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NASCAR Cup: Austin Dillon returns No. 3 to Daytona 500 victory lane

Austin Dillon, driver of the No. 3 DOW Chevrolet Camaro ZL1, celebrates his victory Sunday, February 18, 2018 after winning the 60th running of the Monster Energy NASCAR Cup Series Daytona 500 at Daytona International Speedway in Daytona Beach, Florida. (Photo by Tom Copland/HHR for Chevy Racing).

Austin Dillon, driver of the No. 3 DOW Chevrolet Camaro ZL1, celebrates his victory Sunday, February 18, 2018 after winning the 60th running of the Monster Energy NASCAR Cup Series Daytona 500 at Daytona International Speedway in Daytona Beach, Florida. (Photo by Tom Copland/HHR for Chevy Racing).

By AMANDA VINCENT

Twenty years ago, a seven-year-old Austin Dillon was in victory lane at Daytona (Fla.) International Speedway, trying to climb on the Harley J. Earl trophy that had eluded Dale Earnhardt for 20 years, until Earnhardt finally claimed his one and only Daytona 500 win in 1998. Fast-forward 20 years, and Dillon claimed his own Daytona 500 trophy Sunday, returning the iconic No. 3 to Daytona 500 victory lane.

“This is so awesome to take the No. 3 car back to Victory Lane 20 years ago,” Dillon said. “This one is for Dale Earnhardt Sr. and all those Sr. fans.  I love you guys. We are going to keep kicking butt the rest of the year!”

Dillon led only the last lap of Sunday’s race that went into overtime because of a multi-car crash inside two laps to go. He lined-up fourth for the final restart, one of only seven cars on the lead lap without race-wreck damage. Meanwhile, Denny Hamlin and Aric Almirola lined up on the front row for a final two-lap sprint to the checkered flag.

Hamlin took the lead on the restart, with Almirola still challenging, but on the final lap, Dillon and Almirola made contact that sent Almirola into the wall and Dillon into the top spot.

“I did what I had to do there at the end,” Dillon said. “I hate it for the No. 10 (Almirola) guys. We had a run, and I stayed in the gas. It is what it is here at Daytona. “

After the wreck, Almirola wound up 11th.

Another iconic entry, the Richard Petty Motorsports No. 43, with Darrell Wallace as its new driver, finished second in the first race of Wallace’s first full season of Monster Energy NASCAR Cup Series competition.

“All-in-all a great day for our Click N’ Close Chevrolet Camaro ZL1 team,” Wallace said. Just an incredible experience for me to be able to be here for my first Daytona 500.”

Hamlin finished third, Joey Logano was fourth after a pit-road speeding penalty inside the final 30 laps, and Chris Buescher rounded out the top-five.

Ryan Blaney led a race-high 118 laps in the race that was scheduled for a 200-lap distance. He was the winner of the second 60-lap stage of the race and was dominating the second half before a move to block inside the final 10 laps cost him the lead a few additional positions. Blaney also was collected in the multi-car wreck that sent the race into overtime but still managed a top-10 finish, finishing seventh.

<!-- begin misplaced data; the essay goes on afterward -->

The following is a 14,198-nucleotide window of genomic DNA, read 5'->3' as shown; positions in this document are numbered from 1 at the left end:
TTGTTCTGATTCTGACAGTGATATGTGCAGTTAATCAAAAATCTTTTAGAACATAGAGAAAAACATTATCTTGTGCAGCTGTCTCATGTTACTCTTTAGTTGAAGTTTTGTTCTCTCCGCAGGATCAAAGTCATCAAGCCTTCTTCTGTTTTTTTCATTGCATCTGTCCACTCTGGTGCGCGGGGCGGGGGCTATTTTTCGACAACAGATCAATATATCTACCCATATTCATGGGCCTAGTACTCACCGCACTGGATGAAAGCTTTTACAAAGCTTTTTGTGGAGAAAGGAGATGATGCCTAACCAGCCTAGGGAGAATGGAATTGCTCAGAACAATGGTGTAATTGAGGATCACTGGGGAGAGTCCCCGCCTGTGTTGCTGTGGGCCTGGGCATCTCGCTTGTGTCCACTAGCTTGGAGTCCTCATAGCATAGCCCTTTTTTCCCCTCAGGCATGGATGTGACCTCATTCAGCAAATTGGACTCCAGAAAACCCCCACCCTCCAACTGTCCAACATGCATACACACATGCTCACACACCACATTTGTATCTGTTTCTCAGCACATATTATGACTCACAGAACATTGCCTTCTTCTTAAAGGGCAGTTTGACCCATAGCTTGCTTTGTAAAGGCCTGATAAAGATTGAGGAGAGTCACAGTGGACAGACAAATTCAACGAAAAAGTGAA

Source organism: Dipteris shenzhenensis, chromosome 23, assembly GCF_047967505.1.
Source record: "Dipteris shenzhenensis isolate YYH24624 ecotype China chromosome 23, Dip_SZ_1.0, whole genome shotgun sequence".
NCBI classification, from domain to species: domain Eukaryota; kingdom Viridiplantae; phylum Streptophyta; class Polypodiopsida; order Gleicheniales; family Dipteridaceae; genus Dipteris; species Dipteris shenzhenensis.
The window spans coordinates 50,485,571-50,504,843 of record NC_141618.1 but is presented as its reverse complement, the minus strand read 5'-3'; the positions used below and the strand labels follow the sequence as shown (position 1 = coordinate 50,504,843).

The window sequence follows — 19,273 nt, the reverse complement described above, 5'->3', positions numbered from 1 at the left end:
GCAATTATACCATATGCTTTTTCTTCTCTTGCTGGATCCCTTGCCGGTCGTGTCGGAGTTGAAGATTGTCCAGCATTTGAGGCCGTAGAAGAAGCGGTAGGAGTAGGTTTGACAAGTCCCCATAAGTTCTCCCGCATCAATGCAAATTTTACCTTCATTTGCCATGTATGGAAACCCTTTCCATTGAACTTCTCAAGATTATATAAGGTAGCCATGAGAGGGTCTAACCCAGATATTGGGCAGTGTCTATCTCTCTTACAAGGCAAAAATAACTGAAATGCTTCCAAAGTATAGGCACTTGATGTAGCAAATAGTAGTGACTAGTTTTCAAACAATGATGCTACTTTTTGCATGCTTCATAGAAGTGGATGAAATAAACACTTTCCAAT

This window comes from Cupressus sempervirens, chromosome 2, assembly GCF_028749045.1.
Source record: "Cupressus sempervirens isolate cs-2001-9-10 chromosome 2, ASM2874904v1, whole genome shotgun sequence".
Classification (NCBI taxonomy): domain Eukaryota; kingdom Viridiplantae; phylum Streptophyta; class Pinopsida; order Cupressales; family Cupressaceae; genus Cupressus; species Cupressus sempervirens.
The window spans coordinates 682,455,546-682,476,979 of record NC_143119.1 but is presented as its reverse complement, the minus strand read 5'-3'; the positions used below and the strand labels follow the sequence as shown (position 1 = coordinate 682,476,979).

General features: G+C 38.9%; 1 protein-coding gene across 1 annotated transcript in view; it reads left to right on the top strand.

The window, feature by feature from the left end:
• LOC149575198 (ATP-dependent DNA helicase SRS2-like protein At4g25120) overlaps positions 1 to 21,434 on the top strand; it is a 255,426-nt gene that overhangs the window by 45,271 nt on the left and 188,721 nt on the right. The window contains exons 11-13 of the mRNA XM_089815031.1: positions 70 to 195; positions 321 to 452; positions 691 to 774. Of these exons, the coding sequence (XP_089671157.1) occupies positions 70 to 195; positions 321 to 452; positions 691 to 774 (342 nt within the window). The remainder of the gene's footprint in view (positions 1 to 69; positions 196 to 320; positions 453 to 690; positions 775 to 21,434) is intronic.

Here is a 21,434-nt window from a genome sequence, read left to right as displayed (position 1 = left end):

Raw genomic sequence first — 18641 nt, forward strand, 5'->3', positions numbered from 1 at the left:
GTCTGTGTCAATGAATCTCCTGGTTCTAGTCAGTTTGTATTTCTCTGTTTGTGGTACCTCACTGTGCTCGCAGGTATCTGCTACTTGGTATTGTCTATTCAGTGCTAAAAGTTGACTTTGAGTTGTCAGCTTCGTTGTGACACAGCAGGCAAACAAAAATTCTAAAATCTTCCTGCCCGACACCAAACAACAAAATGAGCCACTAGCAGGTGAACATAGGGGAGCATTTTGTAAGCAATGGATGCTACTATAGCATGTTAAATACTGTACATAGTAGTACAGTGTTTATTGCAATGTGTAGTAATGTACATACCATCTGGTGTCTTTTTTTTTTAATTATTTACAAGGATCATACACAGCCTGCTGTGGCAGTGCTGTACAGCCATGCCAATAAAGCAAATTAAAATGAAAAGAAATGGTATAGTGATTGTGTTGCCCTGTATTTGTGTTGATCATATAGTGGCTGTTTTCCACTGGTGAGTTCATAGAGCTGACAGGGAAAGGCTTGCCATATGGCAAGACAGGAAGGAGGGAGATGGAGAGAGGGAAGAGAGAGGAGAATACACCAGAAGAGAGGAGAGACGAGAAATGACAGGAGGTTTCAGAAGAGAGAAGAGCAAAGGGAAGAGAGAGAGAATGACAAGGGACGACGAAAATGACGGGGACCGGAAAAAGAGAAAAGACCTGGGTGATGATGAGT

“We led a lot of laps,” Blaney said. “It just wasn’t meant to be. But it was a good showing. “Hopefully, we go into Atlanta and have a decent run.”

Kurt Busch was the winner of the opening stage that ended on lap 60, inheriting the lead during the first caution that came on lap nine. Hamlin had taken the lead at the start of the race, but overshot his pit stall and, then, received a one-lap penalty when his gas man began to fuel the car before Hamlin got it completely into his pit box. Hamlin got back on the lead lap at the end of the first stage.

“It looked great to start, great to end and terrible in the middle,” Hamlin said of his day. “Made a mistake, there, on pit road on the first pit stop and slid through and didn’t give my FedEx team a chance to get a good fuel-only stop and so we went back and almost went two laps down and got it back and battled back.”

Busch was up front in the late laps of the race, but like Blaney, he was involved in the crash inside the final two laps of the race’s scheduled distance, but unlike Blaney, he was unable to salvage a top-10 finish.

Other top-10 finishers included Paul Menard in sixth, Ryan Newman in eighth, Michael McDowell in ninth and A.J. Allmendinger in 10th.

While Hamlin’s race wasn’t perfect, his problems were less significant than those of all three of his Joe Gibbs Racing teammates. Both Daniel Suarez and Erik Jones were involved in a crash at the close of the opening stage. Kyle Busch, after making an unscheduled pit stop for a flat tire on lap 29, crashed with another flat tire on lap 51.

The crash that claimed the cars of teammates Suarez and Jones also collected Hendrick Motorsports teammates Jimmie Johnson and William Byron. Byron was able to continue, but he suffered a flat tire on lap 93 and spun into the infield just before lap 190. The other two Hendrick drivers, Chase Elliott and pole sitter Alex Bowman also fell victim to multi-car crashes — Elliott on lap 102 and Bowman in the final crash of the race’s scheduled distance.

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Posted by on February 19, 2018. Filed under Breaking News,Featured,Monster Energy NASCAR Cup,NASCAR. You can follow any responses to this entry through the RSS 2.0. You can leave a response or trackback to this entry

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